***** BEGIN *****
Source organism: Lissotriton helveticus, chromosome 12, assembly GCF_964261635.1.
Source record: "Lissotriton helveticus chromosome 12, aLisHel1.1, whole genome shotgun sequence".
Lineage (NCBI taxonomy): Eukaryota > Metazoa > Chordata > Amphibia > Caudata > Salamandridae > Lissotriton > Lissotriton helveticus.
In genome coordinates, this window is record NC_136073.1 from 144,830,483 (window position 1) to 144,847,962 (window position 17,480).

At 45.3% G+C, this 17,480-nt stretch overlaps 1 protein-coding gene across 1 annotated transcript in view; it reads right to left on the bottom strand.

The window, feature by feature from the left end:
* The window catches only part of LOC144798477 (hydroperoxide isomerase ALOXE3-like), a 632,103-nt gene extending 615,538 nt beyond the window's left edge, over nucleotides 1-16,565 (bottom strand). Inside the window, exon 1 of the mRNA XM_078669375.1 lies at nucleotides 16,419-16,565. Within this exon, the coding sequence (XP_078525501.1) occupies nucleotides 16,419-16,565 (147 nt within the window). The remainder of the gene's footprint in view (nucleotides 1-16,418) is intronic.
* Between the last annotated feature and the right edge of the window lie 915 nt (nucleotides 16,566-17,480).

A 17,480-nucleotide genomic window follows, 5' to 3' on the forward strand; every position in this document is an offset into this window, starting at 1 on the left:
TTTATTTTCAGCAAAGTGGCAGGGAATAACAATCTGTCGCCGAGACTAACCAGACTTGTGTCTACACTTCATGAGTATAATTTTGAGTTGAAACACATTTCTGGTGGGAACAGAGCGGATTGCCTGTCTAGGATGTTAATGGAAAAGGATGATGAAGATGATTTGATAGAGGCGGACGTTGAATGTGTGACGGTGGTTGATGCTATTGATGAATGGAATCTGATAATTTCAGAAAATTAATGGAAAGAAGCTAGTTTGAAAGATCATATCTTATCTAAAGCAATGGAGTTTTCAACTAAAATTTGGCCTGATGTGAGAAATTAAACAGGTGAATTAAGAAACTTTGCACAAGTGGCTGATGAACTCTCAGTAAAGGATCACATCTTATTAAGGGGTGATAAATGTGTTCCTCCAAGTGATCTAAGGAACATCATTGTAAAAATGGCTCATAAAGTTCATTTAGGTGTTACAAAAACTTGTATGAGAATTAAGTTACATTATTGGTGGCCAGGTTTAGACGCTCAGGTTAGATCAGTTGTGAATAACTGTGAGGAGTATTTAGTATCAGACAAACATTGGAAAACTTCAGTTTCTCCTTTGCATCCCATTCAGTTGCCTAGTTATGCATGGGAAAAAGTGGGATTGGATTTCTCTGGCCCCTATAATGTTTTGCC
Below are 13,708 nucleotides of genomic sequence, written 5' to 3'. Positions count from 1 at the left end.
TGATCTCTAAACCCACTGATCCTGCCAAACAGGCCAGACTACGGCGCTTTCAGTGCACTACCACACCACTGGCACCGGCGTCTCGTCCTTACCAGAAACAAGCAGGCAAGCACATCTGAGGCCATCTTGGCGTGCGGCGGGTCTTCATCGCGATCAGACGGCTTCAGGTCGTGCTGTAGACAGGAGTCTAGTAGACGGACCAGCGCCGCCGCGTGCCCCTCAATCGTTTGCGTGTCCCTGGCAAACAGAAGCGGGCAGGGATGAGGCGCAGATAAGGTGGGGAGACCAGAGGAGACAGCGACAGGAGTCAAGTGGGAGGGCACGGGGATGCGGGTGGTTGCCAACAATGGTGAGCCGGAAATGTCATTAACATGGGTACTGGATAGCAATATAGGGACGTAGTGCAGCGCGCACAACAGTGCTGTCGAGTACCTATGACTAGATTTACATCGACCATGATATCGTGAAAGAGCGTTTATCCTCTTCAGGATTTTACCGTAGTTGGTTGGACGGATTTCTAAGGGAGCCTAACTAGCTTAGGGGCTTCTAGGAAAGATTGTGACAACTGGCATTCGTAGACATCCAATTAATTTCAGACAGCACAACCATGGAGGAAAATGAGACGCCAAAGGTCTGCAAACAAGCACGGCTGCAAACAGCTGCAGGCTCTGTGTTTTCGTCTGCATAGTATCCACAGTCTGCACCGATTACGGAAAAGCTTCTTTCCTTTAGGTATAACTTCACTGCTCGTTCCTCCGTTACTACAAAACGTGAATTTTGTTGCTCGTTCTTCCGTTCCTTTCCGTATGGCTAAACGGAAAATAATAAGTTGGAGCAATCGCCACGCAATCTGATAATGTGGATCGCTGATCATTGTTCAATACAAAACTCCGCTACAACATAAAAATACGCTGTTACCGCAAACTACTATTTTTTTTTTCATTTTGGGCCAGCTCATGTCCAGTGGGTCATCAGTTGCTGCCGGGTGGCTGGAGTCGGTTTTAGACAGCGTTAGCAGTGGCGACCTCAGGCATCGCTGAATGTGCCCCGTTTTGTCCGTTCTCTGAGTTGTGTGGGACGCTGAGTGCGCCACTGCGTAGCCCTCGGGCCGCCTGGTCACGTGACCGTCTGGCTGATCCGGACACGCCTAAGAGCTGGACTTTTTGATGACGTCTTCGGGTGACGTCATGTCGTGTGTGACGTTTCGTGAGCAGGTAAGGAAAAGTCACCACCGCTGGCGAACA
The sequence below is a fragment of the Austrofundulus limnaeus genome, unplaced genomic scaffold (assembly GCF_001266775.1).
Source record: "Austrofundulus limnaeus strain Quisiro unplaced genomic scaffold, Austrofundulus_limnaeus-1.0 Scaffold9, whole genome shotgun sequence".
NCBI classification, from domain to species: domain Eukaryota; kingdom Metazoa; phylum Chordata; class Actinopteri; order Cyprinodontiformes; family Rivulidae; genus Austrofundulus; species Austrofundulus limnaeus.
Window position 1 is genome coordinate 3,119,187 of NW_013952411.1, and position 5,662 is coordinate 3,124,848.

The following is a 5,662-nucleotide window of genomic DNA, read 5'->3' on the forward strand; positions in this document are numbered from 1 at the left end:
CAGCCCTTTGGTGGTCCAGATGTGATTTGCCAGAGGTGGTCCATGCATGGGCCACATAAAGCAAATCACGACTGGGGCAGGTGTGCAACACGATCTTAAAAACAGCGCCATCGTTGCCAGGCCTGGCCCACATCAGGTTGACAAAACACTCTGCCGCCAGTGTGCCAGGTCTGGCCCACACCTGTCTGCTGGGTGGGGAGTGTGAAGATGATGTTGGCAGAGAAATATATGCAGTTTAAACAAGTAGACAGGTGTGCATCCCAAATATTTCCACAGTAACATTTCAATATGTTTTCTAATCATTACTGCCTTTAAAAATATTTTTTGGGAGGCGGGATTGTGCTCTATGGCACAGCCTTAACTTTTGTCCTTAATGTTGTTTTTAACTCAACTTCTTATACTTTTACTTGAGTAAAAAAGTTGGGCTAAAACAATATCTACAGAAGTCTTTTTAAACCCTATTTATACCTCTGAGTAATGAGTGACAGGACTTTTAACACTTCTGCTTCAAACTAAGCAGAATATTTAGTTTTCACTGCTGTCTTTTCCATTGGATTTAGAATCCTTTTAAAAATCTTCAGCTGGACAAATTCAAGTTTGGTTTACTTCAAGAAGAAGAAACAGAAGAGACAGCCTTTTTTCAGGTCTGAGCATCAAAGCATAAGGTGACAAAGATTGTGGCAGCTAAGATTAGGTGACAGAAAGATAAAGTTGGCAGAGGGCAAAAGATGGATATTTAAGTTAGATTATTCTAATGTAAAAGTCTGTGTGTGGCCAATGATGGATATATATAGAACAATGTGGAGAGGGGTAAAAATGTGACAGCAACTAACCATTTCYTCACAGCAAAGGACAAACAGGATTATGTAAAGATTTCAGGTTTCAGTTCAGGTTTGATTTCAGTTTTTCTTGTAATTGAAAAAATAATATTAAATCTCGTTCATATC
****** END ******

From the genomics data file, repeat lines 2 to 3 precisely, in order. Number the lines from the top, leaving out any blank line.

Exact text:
Source record: "Lissotriton helveticus chromosome 12, aLisHel1.1, whole genome shotgun sequence".
Lineage (NCBI taxonomy): Eukaryota > Metazoa > Chordata > Amphibia > Caudata > Salamandridae > Lissotriton > Lissotriton helveticus.